How to write a labourer CV (with tips and examples)
Updated 14 April 2023
A labourer can perform many tasks, usually within the construction industry. A labourer's work experience may generally cover a wide variety of manual duties. It's therefore important that your CV includes your work experience and skills that are most relevant to the job for which you're applying. In this article, we discuss the kind of information to include in your CV, explore some tips on how to improve your CV and look at some examples.
What to include in your labourer CV
There are some essential sections to include in your labourer CV. Here are the seven important sections and the information to include:
1. Contact details
This is the section where you provide your personal contact details. This includes your name, email address, current town or city and landline or mobile phone numbers. It's not necessary to provide your complete home address. Make sure these details are up to date so recruiters or employers can contact you.
A summary is a brief introduction to you and your general abilities. You can base your summary on the example below:
Example: Motivated labourer with more than 20 years of experience who understands construction processes and projects. A very competent craftsman and valuable team member who takes responsibilities seriously, fulfils duties efficiently and complies with all health and safety regulations applicable to construction sites.
3. Key skills
Including some of your relevant skills can give recruiters a more comprehensive idea of your abilities. Showcase the skills that an employer is most likely to seek in a potential employee. These can include skills you learned during your academic education or during an apprenticeship, on-site training or through work experience. Prioritise any skills specified in the job application. These include industry-specific skills, such as an understanding of building site safety and competency in using construction tools and equipment. General skills include things like time management and the ability to work unsupervised and as part of a team.
4. Employment history
Your employment history is essentially a list of your previous employers, the dates you worked for them and brief details of the duties you performed. You can list your responsibilities in a bulleted list, which may make it easier to read. You may have decades of work experience, but it's only necessary to include your employment history covering the last ten years. Your work history may give the recruiter an overall idea of your relevant work experience and illustrate why an employer might consider hiring you.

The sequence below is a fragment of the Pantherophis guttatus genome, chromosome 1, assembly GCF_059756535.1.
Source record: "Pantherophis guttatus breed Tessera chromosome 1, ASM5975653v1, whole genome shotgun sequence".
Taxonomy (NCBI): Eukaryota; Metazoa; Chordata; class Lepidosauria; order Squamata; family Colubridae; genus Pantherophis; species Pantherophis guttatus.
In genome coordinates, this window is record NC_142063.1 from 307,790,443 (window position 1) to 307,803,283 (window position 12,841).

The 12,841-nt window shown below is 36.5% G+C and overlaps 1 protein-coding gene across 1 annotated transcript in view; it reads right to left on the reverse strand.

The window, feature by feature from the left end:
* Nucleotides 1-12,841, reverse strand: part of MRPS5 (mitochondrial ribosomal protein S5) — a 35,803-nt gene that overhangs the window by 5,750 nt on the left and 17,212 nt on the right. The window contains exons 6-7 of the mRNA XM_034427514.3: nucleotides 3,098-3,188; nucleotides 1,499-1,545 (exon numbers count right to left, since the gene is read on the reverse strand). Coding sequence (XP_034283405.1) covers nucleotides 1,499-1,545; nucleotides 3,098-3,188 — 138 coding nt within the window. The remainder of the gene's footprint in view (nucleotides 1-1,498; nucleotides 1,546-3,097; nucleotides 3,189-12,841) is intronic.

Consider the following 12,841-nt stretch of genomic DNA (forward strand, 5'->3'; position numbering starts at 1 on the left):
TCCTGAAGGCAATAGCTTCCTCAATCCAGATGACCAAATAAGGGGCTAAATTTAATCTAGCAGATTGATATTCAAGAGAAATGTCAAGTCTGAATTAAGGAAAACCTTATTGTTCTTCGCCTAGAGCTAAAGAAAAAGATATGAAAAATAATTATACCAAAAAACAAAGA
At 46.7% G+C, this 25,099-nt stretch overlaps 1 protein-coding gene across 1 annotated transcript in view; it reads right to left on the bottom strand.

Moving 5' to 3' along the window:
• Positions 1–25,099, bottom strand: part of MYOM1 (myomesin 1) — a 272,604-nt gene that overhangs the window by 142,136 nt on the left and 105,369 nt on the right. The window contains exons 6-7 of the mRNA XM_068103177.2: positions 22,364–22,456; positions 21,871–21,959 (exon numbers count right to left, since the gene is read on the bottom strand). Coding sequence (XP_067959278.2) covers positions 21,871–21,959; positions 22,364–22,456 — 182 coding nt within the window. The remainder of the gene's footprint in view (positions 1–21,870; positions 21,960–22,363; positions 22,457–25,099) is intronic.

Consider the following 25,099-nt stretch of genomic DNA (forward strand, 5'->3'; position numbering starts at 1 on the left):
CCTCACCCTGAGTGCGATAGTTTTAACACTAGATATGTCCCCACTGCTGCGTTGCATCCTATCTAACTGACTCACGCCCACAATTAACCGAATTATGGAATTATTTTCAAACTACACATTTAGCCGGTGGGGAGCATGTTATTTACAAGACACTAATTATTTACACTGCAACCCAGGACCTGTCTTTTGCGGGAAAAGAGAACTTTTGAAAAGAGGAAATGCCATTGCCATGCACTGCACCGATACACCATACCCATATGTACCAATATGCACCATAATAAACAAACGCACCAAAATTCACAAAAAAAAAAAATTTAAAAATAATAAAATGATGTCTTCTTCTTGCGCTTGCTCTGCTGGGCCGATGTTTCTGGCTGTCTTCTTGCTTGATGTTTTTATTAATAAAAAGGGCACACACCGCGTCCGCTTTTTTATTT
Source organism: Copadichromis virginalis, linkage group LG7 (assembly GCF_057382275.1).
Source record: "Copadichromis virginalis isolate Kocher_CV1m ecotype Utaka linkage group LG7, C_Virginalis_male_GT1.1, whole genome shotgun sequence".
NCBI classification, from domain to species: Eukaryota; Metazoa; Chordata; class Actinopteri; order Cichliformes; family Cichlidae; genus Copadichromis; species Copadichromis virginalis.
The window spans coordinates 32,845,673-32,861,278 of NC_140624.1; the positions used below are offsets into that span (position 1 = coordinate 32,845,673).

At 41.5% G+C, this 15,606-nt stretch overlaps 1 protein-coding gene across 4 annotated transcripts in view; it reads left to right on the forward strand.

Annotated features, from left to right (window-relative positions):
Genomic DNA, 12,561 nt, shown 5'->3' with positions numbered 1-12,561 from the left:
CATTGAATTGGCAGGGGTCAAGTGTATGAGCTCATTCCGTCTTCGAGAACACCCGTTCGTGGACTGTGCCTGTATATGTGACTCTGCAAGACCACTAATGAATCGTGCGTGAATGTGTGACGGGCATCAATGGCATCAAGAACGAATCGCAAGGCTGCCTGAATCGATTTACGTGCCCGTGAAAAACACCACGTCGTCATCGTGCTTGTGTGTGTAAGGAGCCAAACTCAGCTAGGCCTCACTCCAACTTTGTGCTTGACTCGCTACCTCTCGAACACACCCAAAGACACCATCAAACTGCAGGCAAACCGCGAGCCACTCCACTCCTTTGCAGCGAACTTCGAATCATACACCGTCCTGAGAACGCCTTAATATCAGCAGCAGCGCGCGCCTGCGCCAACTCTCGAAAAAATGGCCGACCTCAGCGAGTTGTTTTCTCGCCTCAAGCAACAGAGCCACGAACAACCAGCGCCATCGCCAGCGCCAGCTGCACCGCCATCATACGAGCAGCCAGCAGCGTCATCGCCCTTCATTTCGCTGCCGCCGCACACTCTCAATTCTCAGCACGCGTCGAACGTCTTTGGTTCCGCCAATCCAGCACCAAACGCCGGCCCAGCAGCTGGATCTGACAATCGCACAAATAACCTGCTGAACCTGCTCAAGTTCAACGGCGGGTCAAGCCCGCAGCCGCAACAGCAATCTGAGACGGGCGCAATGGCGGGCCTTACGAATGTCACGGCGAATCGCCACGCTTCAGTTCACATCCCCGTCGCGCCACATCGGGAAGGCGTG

5. Key projects
This section provides a brief description of any significant projects that you've worked on during your career so far. You can include the name of the project or building, the purpose of the project, the cost of the project if you know it and, if appropriate, the name of the lead construction contractor or your employer. You may also list any other relevant details and accomplishments in those projects.
6. Education and certification details
List your education qualifications starting with the most recent. Provide the name of the college or school, subjects covered, the overall grade you achieved and the date you graduated. After that, you can include the details of any non-academic achievements. This can include a driver's licence or first aid or fire safety certificate. Include the date of the certifications and the expiry date of any licences. Make sure you have hard copies of these in case a recruiter asks you to bring them with you to an interview.
Related: GCSE Equivalent Qualifications
Some companies use software that scans documents to identify specific keywords. This enables them to weed out irrelevant applications or job seekers who don't meet the job requirements. Including keywords in your CV can help to promote you to the interview level. If you're applying for a particular job, read the job description and choose relevant keywords therein to include in your CV. Some appropriate keywords are:
construction, renovation and demolition
digging and backfilling
cleaning and site preparation
loading and unloading
scaffolding erection and dismantling
assisting skilled tradespeople
Tips for writing a labourer CV
While you may know how to structure a CV, it's important to present it in such a way as to grab and hold the recruiter's attention. Here are some tips on how to write an impressive CV:
Formatting your CV